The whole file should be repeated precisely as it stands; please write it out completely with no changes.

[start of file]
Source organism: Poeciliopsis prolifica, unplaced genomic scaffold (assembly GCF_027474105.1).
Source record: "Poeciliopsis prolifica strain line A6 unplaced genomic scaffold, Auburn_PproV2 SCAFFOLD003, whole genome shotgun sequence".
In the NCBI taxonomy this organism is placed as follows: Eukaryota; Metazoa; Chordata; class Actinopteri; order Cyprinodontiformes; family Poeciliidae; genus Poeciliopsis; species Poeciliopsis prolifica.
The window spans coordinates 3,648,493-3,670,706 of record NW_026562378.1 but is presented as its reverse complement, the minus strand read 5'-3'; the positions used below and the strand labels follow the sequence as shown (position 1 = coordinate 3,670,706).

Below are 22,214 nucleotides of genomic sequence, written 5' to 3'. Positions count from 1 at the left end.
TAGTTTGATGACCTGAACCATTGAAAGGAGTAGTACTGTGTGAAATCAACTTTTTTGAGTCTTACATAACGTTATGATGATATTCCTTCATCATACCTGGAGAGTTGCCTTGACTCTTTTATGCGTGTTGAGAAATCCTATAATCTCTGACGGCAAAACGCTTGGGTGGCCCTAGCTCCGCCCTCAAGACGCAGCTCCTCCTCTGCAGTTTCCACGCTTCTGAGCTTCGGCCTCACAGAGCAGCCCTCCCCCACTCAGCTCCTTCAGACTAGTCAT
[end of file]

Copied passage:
Source organism: Poeciliopsis prolifica, unplaced genomic scaffold (assembly GCF_027474105.1).
Source record: "Poeciliopsis prolifica strain line A6 unplaced genomic scaffold, Auburn_PproV2 SCAFFOLD003, whole genome shotgun sequence".
In the NCBI taxonomy this organism is placed as follows: Eukaryota; Metazoa; Chordata; class Actinopteri; order Cyprinodontiformes; family Poeciliidae; genus Poeciliopsis; species Poeciliopsis prolifica.
The window spans coordinates 3,648,493-3,670,706 of record NW_026562378.1 but is presented as its reverse complement, the minus strand read 5'-3'; the positions used below and the strand labels follow the sequence as shown (position 1 = coordinate 3,670,706).

Below are 22,214 nucleotides of genomic sequence, written 5' to 3'. Positions count from 1 at the left end.
TAGTTTGATGACCTGAACCATTGAAAGGAGTAGTACTGTGTGAAATCAACTTTTTTGAGTCTTACATAACGTTATGATGATATTCCTTCATCATACCTGGAGAGTTGCCTTGACTCTTTTATGCGTGTTGAGAAATCCTATAATCTCTGACGGCAAAACGCTTGGGTGGCCCTAGCTCCGCCCTCAAGACGCAGCTCCTCCTCTGCAGTTTCCACGCTTCTGAGCTTCGGCCTCACAGAGCAGCCCTCCCCCACTCAGCTCCTTCAGACTAGTCAT